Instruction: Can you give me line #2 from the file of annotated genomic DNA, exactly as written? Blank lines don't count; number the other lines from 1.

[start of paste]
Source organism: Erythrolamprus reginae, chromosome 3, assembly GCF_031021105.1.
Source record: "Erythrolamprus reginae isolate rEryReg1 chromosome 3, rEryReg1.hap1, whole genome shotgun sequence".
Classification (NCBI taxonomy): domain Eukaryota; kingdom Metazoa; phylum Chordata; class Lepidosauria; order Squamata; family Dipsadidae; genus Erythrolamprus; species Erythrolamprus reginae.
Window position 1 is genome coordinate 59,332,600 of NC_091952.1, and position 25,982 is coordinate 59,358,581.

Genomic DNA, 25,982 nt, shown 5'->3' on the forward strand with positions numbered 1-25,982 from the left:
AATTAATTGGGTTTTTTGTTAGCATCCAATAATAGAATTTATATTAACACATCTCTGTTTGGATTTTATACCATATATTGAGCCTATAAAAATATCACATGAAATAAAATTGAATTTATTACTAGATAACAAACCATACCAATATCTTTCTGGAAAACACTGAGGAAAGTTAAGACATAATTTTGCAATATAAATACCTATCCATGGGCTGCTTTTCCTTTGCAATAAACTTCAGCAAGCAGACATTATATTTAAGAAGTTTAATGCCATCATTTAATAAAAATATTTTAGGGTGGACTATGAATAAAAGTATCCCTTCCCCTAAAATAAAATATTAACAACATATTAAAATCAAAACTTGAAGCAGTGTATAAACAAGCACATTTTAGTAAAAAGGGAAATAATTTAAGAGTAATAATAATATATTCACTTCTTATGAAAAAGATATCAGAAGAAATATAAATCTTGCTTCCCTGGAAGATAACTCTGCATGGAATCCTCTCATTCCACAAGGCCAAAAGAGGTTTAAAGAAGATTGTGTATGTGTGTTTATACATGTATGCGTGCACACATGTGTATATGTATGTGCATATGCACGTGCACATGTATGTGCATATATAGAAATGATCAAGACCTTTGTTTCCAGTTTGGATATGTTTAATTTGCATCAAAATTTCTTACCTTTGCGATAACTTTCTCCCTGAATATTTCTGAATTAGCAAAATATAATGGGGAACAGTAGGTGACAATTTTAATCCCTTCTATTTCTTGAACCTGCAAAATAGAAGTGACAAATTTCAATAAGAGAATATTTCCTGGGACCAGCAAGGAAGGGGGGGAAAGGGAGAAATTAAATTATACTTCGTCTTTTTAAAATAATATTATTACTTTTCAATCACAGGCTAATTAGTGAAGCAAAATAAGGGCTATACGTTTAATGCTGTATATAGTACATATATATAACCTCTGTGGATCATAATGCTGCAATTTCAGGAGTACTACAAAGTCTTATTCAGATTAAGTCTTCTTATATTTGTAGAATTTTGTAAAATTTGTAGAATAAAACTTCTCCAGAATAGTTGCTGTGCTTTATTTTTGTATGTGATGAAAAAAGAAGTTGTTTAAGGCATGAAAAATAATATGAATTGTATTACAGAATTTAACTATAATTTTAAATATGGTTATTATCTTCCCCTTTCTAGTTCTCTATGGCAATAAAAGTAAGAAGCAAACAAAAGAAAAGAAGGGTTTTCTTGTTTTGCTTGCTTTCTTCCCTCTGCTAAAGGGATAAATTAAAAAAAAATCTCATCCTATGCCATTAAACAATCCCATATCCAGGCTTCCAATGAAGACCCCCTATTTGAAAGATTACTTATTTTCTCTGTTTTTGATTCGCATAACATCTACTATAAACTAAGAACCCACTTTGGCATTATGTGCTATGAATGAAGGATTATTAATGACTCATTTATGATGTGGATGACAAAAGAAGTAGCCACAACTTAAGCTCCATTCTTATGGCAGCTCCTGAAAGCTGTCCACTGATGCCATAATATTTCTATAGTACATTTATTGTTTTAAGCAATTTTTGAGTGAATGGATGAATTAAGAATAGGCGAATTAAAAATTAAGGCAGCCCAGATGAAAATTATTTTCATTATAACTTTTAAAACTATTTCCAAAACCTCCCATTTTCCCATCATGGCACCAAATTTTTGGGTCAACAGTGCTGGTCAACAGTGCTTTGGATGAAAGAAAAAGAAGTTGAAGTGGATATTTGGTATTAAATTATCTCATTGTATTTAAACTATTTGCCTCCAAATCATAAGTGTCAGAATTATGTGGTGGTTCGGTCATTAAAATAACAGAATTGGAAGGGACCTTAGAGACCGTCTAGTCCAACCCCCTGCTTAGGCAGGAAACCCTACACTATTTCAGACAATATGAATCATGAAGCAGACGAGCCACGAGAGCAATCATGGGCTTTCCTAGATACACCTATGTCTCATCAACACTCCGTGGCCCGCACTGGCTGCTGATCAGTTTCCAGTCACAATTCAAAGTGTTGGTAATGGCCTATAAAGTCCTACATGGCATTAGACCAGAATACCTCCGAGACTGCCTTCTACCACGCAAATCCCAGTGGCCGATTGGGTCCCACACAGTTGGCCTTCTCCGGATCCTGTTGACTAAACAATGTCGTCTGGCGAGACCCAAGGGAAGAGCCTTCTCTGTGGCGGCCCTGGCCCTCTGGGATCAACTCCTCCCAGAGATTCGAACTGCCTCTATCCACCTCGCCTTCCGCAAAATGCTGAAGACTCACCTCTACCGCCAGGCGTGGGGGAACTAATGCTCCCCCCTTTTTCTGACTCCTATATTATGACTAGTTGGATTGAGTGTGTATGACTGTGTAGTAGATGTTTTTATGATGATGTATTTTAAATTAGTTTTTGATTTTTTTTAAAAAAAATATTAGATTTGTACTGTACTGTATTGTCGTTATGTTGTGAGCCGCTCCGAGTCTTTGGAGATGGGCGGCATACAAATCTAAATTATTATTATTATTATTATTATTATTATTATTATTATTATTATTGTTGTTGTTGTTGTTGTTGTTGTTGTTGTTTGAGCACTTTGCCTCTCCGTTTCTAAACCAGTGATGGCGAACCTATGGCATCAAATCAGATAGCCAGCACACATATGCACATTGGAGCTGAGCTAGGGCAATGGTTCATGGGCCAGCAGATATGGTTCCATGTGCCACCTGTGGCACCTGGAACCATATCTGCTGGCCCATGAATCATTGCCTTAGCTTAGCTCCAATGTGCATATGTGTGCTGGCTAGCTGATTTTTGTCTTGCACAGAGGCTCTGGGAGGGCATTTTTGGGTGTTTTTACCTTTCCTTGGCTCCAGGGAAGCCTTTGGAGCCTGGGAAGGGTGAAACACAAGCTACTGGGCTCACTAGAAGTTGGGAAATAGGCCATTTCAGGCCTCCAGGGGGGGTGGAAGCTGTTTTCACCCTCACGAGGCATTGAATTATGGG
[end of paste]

Source record: "Erythrolamprus reginae isolate rEryReg1 chromosome 3, rEryReg1.hap1, whole genome shotgun sequence".